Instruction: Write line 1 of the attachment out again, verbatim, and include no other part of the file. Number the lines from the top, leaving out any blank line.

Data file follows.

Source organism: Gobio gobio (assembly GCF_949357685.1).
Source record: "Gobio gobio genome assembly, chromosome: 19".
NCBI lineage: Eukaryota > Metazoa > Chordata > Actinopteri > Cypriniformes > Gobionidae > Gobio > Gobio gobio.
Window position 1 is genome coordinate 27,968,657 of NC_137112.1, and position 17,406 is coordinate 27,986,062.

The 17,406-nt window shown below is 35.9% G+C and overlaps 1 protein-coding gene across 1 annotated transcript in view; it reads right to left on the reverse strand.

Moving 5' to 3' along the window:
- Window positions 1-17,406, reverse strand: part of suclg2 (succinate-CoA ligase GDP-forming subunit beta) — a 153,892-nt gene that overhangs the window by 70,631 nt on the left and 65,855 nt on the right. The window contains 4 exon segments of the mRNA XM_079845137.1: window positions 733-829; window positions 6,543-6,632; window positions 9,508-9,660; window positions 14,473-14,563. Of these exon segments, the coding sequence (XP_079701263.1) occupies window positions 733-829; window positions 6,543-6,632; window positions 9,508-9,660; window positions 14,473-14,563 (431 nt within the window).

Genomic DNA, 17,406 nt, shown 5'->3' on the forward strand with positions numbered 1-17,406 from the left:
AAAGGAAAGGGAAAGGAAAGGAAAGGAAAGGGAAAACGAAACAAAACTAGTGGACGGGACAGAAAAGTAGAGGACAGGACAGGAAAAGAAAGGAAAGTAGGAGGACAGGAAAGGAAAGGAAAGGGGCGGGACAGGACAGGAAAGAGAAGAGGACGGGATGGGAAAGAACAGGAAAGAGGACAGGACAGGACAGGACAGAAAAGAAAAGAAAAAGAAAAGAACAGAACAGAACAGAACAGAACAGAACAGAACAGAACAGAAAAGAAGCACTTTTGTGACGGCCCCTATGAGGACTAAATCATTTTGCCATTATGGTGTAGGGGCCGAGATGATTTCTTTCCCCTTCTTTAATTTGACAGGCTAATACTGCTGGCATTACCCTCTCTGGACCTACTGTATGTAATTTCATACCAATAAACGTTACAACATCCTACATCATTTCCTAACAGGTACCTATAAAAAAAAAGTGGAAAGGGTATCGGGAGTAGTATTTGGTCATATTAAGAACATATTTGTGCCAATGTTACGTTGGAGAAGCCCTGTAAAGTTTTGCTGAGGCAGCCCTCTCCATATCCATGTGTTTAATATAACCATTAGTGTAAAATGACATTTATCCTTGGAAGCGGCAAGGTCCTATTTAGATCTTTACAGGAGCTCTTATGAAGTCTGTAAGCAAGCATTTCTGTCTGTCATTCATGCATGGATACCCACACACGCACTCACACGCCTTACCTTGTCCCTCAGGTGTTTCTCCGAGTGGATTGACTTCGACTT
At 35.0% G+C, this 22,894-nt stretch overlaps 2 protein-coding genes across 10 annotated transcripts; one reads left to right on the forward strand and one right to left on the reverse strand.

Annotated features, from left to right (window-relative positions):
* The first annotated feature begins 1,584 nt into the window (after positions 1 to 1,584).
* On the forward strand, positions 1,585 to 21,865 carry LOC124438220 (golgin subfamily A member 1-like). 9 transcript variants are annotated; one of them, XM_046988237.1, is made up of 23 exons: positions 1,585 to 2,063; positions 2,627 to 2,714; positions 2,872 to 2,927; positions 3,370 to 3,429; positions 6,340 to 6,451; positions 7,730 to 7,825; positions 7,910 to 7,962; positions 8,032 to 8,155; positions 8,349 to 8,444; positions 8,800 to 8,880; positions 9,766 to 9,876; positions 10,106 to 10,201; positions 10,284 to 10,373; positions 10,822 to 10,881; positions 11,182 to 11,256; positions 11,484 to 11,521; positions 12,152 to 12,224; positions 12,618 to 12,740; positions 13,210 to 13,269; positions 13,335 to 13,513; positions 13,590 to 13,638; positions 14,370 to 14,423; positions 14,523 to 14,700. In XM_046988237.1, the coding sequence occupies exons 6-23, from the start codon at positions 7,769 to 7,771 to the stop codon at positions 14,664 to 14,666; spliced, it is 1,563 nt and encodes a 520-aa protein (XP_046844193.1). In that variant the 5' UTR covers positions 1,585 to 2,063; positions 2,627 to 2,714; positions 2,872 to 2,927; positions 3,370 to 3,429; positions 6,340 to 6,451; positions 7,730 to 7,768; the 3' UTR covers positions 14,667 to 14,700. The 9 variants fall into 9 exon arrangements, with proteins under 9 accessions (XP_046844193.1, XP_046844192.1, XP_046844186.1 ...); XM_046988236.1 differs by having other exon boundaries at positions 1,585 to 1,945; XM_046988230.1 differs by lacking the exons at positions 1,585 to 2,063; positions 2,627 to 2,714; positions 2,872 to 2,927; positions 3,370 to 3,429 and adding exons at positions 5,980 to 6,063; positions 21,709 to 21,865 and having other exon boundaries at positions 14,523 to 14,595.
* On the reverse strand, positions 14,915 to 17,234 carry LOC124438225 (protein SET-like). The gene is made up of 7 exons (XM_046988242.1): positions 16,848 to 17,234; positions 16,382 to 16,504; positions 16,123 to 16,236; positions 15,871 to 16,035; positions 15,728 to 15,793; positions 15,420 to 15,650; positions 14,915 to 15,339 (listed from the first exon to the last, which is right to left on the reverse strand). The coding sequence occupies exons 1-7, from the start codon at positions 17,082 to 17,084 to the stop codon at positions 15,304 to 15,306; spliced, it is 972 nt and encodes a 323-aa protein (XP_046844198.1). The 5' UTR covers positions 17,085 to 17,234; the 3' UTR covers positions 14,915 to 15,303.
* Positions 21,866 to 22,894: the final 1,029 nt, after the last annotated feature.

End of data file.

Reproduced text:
Source organism: Gobio gobio (assembly GCF_949357685.1).